by Structured Settlement Watchdog
When I asked John Bair "how do you resolve the conflict of interest?" in June 2018, John Bair insisted on a Non Disclosure Agreement, which included a multi-year non compete and a liquidated damages clause. I demurred.
Having noticed today the text of the Google Adwords solicitation from CrowFly (see image below), the company founded and for whom Bair serves as Director
and blogger, it seems reasonable to ask the same open question adding one word " How do you resolve the obvious conflict of interest?"
One Face to Structured Settlement Investors
CrowFly LLC purchased a Google Adword ad in which the copy says "Purchasing Structured Settlements as Investments CrowFly is Committed to acting in Your Best Interest, Because You Deserve a Better Deal"
Another Face to Sellers of Structured Settlement Payments
On the other side of the beak CrowFly says to Sellers "Expect a different experience with us. We believe our clients value a trustworthy, straight-forward, and transparent partner with their best interests in mind" [ Source: CrowFly website 5/25/2020]
Commitment v Belief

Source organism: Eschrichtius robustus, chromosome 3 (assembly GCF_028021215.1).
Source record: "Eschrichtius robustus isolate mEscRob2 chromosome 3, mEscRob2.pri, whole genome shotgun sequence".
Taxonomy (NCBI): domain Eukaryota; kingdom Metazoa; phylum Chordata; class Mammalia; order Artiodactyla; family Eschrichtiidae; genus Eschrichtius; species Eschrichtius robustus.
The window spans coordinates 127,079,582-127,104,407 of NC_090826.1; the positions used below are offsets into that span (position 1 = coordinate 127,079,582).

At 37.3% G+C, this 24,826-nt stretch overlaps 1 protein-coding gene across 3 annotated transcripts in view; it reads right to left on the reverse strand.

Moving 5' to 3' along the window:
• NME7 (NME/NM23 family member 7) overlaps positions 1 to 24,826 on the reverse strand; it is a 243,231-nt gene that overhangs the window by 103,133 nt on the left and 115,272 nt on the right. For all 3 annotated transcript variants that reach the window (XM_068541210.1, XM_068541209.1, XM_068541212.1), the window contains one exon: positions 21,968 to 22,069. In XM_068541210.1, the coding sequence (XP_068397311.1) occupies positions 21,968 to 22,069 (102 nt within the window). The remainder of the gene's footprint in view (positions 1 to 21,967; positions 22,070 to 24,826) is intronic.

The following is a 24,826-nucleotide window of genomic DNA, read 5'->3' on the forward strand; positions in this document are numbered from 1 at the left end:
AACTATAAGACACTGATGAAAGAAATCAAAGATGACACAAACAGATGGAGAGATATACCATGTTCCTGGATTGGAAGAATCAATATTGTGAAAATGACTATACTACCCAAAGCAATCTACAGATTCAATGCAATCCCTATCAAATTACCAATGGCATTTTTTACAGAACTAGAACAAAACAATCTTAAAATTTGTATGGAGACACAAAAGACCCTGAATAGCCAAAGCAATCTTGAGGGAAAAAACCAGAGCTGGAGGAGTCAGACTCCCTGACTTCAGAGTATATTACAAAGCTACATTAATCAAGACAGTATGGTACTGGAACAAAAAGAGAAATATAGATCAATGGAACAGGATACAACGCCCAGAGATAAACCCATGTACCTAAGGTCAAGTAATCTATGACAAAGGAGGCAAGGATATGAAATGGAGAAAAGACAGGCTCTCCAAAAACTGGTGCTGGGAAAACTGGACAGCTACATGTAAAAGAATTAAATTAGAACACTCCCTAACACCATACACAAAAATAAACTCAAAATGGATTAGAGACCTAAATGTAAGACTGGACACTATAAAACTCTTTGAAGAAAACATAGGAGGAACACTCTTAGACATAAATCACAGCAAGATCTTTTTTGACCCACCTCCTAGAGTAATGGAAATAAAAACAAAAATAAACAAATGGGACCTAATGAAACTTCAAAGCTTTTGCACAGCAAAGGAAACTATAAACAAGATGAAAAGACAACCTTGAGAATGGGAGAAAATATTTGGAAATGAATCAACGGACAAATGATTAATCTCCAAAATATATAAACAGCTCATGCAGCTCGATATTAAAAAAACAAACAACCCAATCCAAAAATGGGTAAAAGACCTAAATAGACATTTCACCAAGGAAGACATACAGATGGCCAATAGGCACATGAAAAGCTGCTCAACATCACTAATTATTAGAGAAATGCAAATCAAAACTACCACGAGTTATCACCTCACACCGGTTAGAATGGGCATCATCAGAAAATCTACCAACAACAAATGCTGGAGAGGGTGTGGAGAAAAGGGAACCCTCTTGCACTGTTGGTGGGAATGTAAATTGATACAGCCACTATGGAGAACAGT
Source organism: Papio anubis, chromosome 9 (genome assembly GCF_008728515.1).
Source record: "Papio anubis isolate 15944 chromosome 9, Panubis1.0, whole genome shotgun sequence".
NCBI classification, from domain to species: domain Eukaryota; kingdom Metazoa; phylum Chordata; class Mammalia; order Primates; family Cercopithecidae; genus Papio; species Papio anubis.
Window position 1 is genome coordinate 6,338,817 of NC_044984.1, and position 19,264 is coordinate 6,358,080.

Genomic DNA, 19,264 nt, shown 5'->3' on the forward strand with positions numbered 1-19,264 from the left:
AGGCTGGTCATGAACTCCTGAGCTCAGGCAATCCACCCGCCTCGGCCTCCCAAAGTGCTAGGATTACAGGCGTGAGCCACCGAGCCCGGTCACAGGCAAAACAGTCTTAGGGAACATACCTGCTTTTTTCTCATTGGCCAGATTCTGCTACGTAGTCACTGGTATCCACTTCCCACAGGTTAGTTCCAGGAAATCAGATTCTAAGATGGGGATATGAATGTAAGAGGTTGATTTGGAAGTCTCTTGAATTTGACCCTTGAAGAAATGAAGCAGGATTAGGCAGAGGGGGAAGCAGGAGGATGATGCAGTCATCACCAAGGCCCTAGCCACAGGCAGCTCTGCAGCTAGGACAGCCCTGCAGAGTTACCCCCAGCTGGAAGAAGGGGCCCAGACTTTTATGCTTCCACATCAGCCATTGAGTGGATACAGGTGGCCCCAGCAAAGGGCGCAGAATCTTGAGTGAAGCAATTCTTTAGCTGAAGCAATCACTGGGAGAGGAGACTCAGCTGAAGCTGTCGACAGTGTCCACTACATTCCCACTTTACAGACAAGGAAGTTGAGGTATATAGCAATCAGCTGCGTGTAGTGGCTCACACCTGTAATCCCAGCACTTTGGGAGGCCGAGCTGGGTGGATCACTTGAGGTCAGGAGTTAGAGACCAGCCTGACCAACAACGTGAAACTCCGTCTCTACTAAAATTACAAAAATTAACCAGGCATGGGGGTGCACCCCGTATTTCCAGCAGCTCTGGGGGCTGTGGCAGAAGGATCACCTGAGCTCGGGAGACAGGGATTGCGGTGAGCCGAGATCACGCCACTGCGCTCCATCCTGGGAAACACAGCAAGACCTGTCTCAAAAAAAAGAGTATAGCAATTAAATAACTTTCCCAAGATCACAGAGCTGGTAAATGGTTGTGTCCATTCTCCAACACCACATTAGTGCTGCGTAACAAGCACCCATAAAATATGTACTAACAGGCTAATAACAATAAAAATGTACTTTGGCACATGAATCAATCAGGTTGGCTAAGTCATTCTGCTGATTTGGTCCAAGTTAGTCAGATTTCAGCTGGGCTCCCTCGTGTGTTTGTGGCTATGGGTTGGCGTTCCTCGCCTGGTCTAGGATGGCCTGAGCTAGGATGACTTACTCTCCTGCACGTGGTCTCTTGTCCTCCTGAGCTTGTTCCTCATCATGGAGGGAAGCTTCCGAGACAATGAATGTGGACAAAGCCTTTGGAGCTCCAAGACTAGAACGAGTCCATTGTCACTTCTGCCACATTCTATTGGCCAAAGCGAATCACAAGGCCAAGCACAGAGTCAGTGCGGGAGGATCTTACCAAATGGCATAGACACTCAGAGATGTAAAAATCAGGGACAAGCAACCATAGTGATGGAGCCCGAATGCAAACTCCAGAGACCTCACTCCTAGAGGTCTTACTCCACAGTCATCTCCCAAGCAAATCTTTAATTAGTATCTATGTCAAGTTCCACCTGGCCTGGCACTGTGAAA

Isn't there a difference between being "committed to acting in your best interest and a "belief" in what sellers value?
Commitment "an engagement or obligation that restricts freedom of action", synonyms are devotion, allegiance, loyalty... [ Oxford English Dictionary]
Belief "an acceptance that a statement is true or that something exists". [Ibid.]
But then, the conflict surfaces...
One Face Two Face (To Both Buyers and Sellers)
"At CrowFly, we are committed to acting in your best interest. Always"
Whether you’re a seller or a buyer, you deserve a better deal".
If each person deserves a better deal, can you act in seller's best interest and squeeze every living "penny on the dollar" out of the buyer after you've committed to acting in the best interest of the buyer?